You can’t do anything to attract mushrooms to your soil – the spores are already there. There are steps you can take to reduce the chance of the spores germinating.

What to do when mushrooms grow in your houseplants

I leave them – they don’t do a significant amount of harm and I don’t have any kids. My only pets are fish (there’s never really been an issue with them), and two house rabbits that have to be kept separated from my plants for *ahem* other reasons.

Just leave them, they’ll likely disappear in a few days.

If you need rid of them, you can just remove them, but they’re difficult to prevent. They’re not toxic to touch, but wash your hands afterwards, just in case.

There’s not really much point in repotting your plants. Unless you sterilise your soil you’re unlikely to be able to 100% ensure they won’t turn up again.

Sterilising soil to get rid of houseplant pests has become very popular over the years, and…it’s not the way.

Sure, it can get rid of the bad bugs, but beneficial bugs are…beneficial (I’m such a good writer).

Also, the second you fertilise your plants, you’re back to square one.

You could also try a top dressing to deter them – sand or gravel would probably hinder their growth.

Are mushrooms in houseplants a sign of overwatering?

Mushrooms in houseplants can be a sign that there’s too much moisture in your soil because Leucocoprinus birnbaumii need damp soil and high humidity to germinate.

When you see a mushroom in your houseplant pot, don’t assume you’ve overwatered, but do take the time to check the roots and the soil – just in case.

Houseplants that like staying moist, like Calathea and peace lilies, are more likely to get mushrooms than other plants, because their soil is likely to retain more water than, say, an aloe’s would.

There are some plants that shouldn't be staying moist enough to produce mushrooms in the soil. 

For example, snake plants, cacti, aloe, and jade plants should be in a very well-draining soil mix that's unlikely to provide a good home for a houseplant mushroom.

Epiphytic orchids like Phalaenopsis definitely shouldn't be producing mushrooms, because an appropriate potting mix is unlikely to provide them with enough nutrients or moisture. 

Should you find a mushroom in one of those plants, check the roots and consider either putting it in a better potting mix or moving it to a warmer spot so the soil can dry out quickly.

Can you keep mushrooms as houseplants?

Technically no, because they’re not plants. But also you can buy mushroom growing kits online that are a lot of fun.

Are mushrooms a sign of good soil?

A Leucocoprinus birnbaumii popping up in your potted plant isn’t a good or a bad thing.

It’s…just something that happened.

They’re a sign that your soil is nutritious, damp and warm enough to support a Leucocoprinus birnbaumii.

If your plant lives in a similar niche to Leucocoprinus birnbaumii in the wild, then it could be a good thing. If it doesn’t it might be a bad thing…but it might not.

Mushrooms *tend* to grow in low-lit, damp environments with less than stellar airflow. That's not a great environment for many houseplants. 

I've had them pop up in my Monstera Dubia that's got good airflow and is in bright light.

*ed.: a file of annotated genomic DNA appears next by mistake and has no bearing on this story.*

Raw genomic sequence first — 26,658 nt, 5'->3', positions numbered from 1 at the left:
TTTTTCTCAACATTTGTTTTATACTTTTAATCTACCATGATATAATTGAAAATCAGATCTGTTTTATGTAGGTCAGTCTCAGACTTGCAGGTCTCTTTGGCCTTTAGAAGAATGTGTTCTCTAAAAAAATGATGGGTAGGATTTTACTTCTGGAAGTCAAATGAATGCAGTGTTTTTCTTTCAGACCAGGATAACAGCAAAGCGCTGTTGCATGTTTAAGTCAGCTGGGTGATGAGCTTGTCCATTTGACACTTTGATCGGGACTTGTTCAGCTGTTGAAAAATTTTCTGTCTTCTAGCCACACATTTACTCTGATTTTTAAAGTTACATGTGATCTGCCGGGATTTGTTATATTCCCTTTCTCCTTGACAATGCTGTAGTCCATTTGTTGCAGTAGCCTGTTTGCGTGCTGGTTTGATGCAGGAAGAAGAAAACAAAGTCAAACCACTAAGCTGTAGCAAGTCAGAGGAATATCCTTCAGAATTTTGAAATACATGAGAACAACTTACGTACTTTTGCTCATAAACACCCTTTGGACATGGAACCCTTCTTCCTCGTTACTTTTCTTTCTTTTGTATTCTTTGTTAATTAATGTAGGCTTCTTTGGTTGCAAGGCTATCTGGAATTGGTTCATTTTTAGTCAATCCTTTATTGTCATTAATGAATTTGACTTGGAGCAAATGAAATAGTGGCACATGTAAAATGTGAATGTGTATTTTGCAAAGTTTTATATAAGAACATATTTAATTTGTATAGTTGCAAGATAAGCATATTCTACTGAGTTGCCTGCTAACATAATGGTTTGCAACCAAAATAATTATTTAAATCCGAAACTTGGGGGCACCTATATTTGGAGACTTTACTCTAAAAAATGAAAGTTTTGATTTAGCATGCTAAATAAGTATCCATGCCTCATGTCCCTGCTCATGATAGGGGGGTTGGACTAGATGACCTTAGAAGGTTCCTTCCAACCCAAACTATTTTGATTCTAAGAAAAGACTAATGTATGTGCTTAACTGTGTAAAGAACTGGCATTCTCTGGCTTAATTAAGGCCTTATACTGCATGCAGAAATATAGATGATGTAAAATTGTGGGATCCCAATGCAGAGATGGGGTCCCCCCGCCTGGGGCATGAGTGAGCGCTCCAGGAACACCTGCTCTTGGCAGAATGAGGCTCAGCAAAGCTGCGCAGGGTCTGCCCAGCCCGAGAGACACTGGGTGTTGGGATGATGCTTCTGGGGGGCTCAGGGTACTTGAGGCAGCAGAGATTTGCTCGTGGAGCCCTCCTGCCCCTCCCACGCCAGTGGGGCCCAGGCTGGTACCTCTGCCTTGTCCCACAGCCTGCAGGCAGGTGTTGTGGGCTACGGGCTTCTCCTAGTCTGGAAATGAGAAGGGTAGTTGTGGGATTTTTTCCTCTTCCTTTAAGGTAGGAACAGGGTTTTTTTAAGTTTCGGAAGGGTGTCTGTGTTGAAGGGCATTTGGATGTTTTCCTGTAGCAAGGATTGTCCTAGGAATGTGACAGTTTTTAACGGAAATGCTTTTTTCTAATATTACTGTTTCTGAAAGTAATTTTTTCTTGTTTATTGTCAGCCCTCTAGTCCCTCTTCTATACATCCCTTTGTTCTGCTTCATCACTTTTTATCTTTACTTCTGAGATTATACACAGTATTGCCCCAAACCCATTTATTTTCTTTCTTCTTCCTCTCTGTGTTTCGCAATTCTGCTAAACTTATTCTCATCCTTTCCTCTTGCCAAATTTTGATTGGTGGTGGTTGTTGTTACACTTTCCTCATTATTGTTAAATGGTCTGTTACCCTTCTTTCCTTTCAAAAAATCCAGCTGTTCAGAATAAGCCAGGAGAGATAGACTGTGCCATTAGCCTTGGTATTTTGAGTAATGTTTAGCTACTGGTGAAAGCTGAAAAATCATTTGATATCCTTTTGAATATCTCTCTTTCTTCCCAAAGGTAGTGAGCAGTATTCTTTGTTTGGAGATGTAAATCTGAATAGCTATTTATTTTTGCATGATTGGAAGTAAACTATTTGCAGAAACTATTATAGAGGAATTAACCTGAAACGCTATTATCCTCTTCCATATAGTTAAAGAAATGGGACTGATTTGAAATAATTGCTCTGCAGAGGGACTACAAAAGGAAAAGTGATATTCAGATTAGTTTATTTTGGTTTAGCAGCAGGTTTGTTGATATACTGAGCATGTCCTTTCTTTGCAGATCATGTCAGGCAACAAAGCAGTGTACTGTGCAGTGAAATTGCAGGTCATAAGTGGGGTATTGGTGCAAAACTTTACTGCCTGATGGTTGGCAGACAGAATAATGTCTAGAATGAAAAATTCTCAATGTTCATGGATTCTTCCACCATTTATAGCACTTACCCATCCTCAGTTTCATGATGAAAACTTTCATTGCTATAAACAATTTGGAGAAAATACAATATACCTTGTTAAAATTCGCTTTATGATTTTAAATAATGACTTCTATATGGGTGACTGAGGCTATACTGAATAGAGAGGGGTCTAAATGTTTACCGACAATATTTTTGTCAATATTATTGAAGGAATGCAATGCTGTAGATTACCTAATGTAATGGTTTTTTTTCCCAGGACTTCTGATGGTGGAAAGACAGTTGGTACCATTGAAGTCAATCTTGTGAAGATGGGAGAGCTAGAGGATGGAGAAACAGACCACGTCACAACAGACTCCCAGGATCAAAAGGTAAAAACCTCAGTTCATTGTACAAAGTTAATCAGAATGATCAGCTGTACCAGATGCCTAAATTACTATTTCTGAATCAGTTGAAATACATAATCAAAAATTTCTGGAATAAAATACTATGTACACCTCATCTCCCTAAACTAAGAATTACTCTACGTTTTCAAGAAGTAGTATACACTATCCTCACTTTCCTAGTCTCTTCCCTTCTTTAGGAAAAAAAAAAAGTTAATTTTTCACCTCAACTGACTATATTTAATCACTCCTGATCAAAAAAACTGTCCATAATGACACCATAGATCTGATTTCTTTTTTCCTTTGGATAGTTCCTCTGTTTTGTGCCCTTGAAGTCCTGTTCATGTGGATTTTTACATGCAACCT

Life, uh, finds a way.

The perfect amount of worm castings in your soil could prompt a mushroom to grow and your soil would be healthy. But also if you repot your snake plant in 50% compost and 50% houseplant soil you bought from the garden centre, a mushroom could pop up, but that’s not a great soil mix for your plant.

In short, don’t automatically assume a mushroom = healthy soil


a mushroom = unhealthy soil.

Leucocoprinus cepestipes

Are mushrooms a sign of mould?

Mushrooms and mold are all species of fungi, but they’re not the same, and mushrooms aren’t necessarily a sign of mold.

There are anywhere between one and five million species of fungi, for reference.

Houseplant mold isn't usually harmful to the plant, but can be a sign that the top of the dry isn't drying out fast enough. 

It's super common in early spring when the plant starts growing but it's still not properly warm, and doesn't usually indicate an issue.

There’s also that stuff that looks like white balls which commonly grows on soil and is a mostly harmless saprophytic fungi that won’t harm you or your plant but might nick nutrients from the soil.

Leucocoprinus birnbaumii isn’t a sign of mould, and is also a saprophytic* fungi.

*it means they eat decaying matter.

perhaps top dressing doesn’t help…

Can mushrooms be beneficial to houseplants?

Leucocoprinus birnbaumii can be beneficial to houseplants because they absorb a lot of carbon from houseplant soil. Most houseplant potting mixes contain varying amounts of peat moss and/or bark, meaning that the substrate could be 20% carbon. Considering most houseplants naturally grow in places where soil is about 2% carbon…it’s a bit overkill.

Whilst not having mushrooms doesn’t cause carbon poisoning or similar, the presence of Leucocoprinus birnbaumii can reduce carbon levels and your plant might be very slightly healthier.

There are beneficial fungi you can add to your houseplants though, and a lot of houseplant people swear by adding them to the soil.

What beneficial fungi can we add to our houseplants?

There are compelling reasons both for and against adding mycorrhizal fungi to your houseplant soil, but personally, I don’t think the products are quite there yet.